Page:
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This is a list of recent blog posts which I found interesting. That I found them interesting doesn’t mean I necessarily agree with or endorse all of the ideas presented in the posts, but that I found them to be intriguing and thought-provoking. They may benefit you as you prayerfully consider your area of shepherding and stewardship, which has been given to you in trust by the Lord. (They are listed in no particular order of interest.) Please post your comments to discuss any article that strikes your interest. If you have recent blog posts to nominate, please send the link and your reasons for nominating that post to
I'm increasingly convinced of two things. The first is that our public education system is more about child management and daycare than actually educating the child. The second thing is that what little education is given to our children is simply an imparting of basic so-called "facts," some of which are false. Education really should be more about imparting wisdom, a far cry from the regurgitating of facts. And education should teach kids how to think. In that vein, classical education has a serious leg up. Check out this article for a helpful look at what the Catholic Church is doing to return their students to true learning.
The heart of Sayers’ reform lies in connecting the classically known trivium of grammar, logic, and rhetoric with her own insight into the developmental stages of learning. Learning the basic terms and facts of any discipline (grammar) is appropriate to the Parroting age (elementary), in which learning by heart is a natural and pleasurable activity. Making connections, drawing conclusions, recognizing fallacious reasoning are natural activities for the Pert stage (junior high). In the Poetic stage (high school), the student infuses forms with meaning. Overall, the goal is to develop those abilities that will make life-long learning a reality.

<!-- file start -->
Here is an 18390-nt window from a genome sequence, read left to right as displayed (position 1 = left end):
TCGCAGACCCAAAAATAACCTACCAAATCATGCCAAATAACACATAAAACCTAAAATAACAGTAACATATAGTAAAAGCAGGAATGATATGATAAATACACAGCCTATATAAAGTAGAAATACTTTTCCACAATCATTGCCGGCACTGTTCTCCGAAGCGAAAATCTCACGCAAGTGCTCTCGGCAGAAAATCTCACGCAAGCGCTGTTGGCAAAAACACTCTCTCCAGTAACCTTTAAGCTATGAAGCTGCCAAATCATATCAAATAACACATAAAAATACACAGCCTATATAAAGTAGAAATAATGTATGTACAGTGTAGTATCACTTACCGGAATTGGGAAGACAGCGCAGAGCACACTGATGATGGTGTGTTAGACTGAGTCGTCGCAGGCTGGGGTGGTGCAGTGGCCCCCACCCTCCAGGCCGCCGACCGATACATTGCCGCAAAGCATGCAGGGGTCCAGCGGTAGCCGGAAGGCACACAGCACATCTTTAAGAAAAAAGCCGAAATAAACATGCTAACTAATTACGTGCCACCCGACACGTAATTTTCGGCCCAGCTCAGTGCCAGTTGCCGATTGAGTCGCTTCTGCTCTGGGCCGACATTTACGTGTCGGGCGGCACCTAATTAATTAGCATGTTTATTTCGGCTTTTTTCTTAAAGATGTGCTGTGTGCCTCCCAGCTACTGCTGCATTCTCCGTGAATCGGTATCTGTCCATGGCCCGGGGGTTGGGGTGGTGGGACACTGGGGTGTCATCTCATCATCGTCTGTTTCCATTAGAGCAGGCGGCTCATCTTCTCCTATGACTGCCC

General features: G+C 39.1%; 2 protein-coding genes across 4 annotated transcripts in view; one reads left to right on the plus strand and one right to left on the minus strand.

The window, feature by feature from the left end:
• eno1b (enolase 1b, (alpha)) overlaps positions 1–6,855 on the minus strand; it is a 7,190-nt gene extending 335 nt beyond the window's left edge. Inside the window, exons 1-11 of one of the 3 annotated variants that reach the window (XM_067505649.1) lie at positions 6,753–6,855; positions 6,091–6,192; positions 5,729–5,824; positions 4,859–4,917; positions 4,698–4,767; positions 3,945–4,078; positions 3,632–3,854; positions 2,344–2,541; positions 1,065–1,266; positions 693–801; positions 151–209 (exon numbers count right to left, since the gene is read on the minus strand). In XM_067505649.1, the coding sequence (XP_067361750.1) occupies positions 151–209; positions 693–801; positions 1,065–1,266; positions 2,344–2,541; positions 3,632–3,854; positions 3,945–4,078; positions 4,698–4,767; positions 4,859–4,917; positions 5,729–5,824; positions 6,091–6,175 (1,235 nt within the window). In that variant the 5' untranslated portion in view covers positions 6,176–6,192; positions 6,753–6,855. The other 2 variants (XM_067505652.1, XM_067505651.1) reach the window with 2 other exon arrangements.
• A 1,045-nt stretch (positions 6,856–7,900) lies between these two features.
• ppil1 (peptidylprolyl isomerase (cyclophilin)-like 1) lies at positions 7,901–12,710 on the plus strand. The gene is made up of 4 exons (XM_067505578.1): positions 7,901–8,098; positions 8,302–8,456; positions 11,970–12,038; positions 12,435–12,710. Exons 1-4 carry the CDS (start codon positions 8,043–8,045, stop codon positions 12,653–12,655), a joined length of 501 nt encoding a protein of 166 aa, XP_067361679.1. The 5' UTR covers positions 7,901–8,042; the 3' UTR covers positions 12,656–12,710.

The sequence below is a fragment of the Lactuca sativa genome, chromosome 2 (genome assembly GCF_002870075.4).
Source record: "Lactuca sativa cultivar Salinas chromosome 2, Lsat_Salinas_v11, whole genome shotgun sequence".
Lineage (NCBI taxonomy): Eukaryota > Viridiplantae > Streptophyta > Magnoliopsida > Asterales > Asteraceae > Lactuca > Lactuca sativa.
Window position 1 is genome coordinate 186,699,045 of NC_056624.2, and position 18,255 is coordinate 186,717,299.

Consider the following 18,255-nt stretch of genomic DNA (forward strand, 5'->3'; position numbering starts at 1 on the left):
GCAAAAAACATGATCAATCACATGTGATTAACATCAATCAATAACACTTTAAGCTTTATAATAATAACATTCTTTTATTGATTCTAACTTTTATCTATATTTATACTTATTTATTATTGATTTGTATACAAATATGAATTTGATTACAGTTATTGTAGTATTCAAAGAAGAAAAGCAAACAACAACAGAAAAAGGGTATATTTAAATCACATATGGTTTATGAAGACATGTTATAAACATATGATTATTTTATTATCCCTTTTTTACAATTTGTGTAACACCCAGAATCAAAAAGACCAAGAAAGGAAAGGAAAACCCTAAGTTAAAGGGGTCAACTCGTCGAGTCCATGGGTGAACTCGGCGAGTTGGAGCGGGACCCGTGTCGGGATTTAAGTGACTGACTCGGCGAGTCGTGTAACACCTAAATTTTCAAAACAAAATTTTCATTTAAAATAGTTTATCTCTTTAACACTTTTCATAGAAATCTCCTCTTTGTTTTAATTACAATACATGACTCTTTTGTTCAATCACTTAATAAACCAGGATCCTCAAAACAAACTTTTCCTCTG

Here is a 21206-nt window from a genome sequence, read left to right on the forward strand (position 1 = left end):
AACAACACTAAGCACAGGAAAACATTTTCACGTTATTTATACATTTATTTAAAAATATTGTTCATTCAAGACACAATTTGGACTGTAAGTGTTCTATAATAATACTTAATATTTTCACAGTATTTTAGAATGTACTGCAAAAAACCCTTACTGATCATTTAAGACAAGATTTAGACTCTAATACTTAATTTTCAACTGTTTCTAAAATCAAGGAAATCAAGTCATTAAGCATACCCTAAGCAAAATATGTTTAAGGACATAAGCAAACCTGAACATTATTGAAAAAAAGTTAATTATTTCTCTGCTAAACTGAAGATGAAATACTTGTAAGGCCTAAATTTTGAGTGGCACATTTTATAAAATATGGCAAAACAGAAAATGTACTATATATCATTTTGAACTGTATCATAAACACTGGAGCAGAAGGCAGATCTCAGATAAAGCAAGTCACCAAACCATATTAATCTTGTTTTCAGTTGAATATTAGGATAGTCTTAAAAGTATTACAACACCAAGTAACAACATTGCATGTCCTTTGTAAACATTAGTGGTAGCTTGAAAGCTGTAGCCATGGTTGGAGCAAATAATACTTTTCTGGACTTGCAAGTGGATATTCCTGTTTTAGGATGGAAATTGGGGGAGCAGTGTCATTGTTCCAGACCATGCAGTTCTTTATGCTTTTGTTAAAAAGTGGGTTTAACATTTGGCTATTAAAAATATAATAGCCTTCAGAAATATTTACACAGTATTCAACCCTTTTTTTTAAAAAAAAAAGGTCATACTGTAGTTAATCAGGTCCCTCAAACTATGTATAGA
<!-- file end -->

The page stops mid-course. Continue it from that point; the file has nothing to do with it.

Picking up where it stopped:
Justin Taylor provides notes from some book by David Powlison. I'm not sure what to think about all of this, because these are Taylor's notes and not a critical review of the book. Some of the stuff looked good to me, but other parts of it were too fragmented to get a good feel for what was being said. So... take a gander for yourself.
Ed Stetzer has some thoughts on the need for all Christians to be actively engaged in ministry. Good. Pithy. To the point.
Tim Challies writes a powerful post on the virtue and practice of Christian hospitality. Our homes are not our own. Neither is our time! I appreciated what he said in this post, and I pray that we would see more of this type of ministry within our churches. We must allow for the occasional interruption of our schedule in order to bring blessing to others who may need us.
I think this would be a great book for anyone to consider as they work at their jobs. It comes very well reviewed and I believe its ideas would be powerful if implemented well by Joe Christian during the course of his job.
Here's the basic info for those of you who are new to the understanding of Biblical Complementarianism. This is the idea that men and women are different (crazy!), and that as uniquely created people with their own particular gender, they have a complementary role to play in the church reflecting different aspects of Christ's nature. Give this one a read, especially if you are unfamiliar with Biblical Complementarianism.
This is a juicy piece of deep thinking goodness. I've returned to this article several times to chew on it, think on it, and ponder deeply. This article shows how our perspective on the image of God in man should shape our worldview.